12 Powerful Photos That Show There's No One Way to Be a Boy

Jeanne Sager | Mar 3, 2017 Big Kid
12 Powerful Photos That Show There's No One Way to Be a Boy

boy playing with doll
Kirsten McGoey

Kirsten McGoey started taking photos of little boys in dresses and little boys dressed all in pink as a love letter to her son. "He doesn't walk; he twirls," she says of her middle child. The Canadian photographer knew her photo project, A Boy Can Too, would give her 8-year-old a way to connect with other little boys who are just like him. She could only hope at the time that it would do the same for all the other little boys out there who like pink and ponies and sparkles ... just like her son. 

Based on the letters Kirsten's gotten from as far as Australia, New Zealand, and other spots around the globe, it appears that's exactly what's happening. 

"The project is not going to change someone's mind," Kirsten says. "It's to support the people who are changing someone's mind." 

  • Boys Can Cook


    Kirsten began photographing boys in January 2016, adding the hashtag #ABoyCanToo. Her subjects come from model calls and from family and photographer connections. 

    Who belongs in the kitchen? Anyone who wants to be there. 

  • Boys Can Have Long Hair


    Long hair ... don't care! "Long hair can be tough, so sometimes they gather it in a French braid to keep it out of the way," explains Kirsten. "He is, after all, an active 3-year-old with a love of cars and trucks, spinning in circles and playing peek-a-boo!"

    Kirsten says she's an ardent fan of Atlanta-based photographer Kate T. Parker, who earned a viral hit in 2014 with her own photo series, "Strong Is the New Pretty," which encouraged girls to look past the stereotypes placed upon them. "I was that girl," she says of her childhood. "But that wasn't my story anymore."

  • Boys Can Wear Barrettes


    As a mother of three little boys -- including one who "doesn't care about gender norms at all" -- Kirsten wanted to create her own photo project that would help her connect with her sons. Her middle child's story seemed like the right one to tell because no one else was telling it. 

    (He had a little help with his 'do, but it was all based on his own instructions, according to Mom.) 

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  • Boys Can Dance


    "These boys need me more than ever because nobody was going to represent them," Kirsten tells CafeMom. That's who she does it for -- the boys like her own, and boys like Brenden Dindar (pictured here, in the back!), the dancer she photographed at age 15.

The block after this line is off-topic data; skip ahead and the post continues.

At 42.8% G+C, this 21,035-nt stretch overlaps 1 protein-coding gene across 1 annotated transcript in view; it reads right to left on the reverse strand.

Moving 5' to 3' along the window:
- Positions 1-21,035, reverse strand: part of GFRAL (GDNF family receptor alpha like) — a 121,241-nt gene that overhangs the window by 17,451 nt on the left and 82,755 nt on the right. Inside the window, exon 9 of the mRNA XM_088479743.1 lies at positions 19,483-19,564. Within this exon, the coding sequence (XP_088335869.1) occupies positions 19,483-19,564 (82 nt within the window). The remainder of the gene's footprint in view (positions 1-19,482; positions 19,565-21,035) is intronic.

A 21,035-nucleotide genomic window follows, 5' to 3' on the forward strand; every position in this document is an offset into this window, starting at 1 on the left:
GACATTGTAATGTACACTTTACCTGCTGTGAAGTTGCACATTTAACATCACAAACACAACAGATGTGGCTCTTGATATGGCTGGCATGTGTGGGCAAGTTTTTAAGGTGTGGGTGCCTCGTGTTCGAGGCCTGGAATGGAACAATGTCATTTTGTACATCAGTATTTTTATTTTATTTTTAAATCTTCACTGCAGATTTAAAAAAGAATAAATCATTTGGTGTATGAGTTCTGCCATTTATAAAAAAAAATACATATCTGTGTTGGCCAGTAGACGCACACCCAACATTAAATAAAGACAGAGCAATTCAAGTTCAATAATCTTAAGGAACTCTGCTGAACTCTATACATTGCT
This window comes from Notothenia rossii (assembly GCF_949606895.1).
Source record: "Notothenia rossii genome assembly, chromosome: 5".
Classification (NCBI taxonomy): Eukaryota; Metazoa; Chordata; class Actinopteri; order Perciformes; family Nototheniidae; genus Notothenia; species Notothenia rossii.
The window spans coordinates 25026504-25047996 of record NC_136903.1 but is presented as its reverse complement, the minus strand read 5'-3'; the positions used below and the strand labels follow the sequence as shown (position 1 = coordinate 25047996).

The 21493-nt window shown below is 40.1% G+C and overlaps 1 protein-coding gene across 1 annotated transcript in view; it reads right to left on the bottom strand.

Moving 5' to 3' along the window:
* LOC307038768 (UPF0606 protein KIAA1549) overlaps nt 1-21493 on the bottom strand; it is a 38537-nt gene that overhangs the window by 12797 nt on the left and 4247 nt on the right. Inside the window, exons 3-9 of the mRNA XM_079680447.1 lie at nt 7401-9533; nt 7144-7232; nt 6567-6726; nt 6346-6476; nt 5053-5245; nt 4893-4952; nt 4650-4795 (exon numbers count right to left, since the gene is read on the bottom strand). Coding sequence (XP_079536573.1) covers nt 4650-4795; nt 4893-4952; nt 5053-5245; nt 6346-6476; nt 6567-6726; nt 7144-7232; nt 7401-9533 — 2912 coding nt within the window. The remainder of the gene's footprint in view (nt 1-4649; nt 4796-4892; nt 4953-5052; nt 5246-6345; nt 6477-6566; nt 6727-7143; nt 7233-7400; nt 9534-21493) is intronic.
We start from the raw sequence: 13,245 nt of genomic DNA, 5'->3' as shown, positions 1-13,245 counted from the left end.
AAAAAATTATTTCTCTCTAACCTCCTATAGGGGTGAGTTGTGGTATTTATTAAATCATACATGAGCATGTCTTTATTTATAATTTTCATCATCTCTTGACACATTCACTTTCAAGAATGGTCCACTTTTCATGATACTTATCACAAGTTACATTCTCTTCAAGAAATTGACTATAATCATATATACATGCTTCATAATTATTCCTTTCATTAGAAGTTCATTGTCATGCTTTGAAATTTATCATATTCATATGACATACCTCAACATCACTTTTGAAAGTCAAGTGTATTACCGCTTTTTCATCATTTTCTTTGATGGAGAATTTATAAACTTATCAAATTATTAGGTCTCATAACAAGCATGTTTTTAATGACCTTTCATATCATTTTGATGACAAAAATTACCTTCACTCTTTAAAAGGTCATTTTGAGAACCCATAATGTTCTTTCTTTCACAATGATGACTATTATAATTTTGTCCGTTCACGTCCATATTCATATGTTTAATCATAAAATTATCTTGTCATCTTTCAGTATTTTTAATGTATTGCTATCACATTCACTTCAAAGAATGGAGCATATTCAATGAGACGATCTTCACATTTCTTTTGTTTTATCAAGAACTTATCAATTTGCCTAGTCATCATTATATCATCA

• Boys Can Love to Dance


    Dance allows boys to express emotions that "society doesn't necessarily allow them to share," says Brenden's mom, Nazneen.

    Nazneen says her son had been dancing since age 3 beside his twin sister, Yasmin, but #ABoyCanToo helped him identify his place as a competitive dancer, distinctive from his twin. 

    "There was always this assumption that Yasmin was the dancer and Brenden was along for the ride," Nazneen says. But dance was something he'd actively chosen over the hockey route typical for boys in their hometown of Whitby, British Columbia. 

    As her son is one of the oldest kids to take part in the project, Nazneen says Brenden has gone through the bullying and the challenges that some of the younger boys in the project may have in their future -- may, although she hopes they don't. She sees #ABoyCanToo as a powerful reminder for those kids and their parents that they're not alone. 

  • Boys Can Dress Up


    Dressing up, wearing makeup ... there's a place for every type of actor in the theater. This little guy told Kirsten that being onstage gives him "a rush unlike real life" and he loves that he found a place where his unique talents shine. In fact, she writes on her website, "This young man has had roles in several productions from Oliver to Alice in Wonderland."

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  • Boys Can Love Pink


    They're amazing kids who have all taught her something along the way, as their stories have spread around the world. 

    (Superheroes come in pink capes too.) 

  • Boys Can Play With Dolls


    This 3½-year-old is an equal opportunity snuggler ... whether it's with his mom or his favorite doll. 

  • Boys Can Be Gymnasts


    This gymnast competes in vault, rings, pommels, floor, high bar, and parallel bars.

  • Boys Can Wear Dresses


    When Kirsten took photos of this little cutie, he informed her he would answer only to "Cinderella." 

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  • Boys Can Love Books


    Putting aside the idea that reading is a "girl thing," this voracious reader has torn through 500+ books already. One of his career aspirations is to be a librarian or a math teacher ... but, as Kirsten says, "At 8, the world is full of possibilities, so why limit him?"

  • Boys Can Rock Minnie Mouse Ears


    A trip to Disney calls for a pink tee and a set of matching Minnie Mouse ears for this kiddo, one of a number of boys Kirsten has photographed in her second year of the "A Boy Can Too" project.   

    For more photos and updates, check out Facebook.com/aboycantoo!

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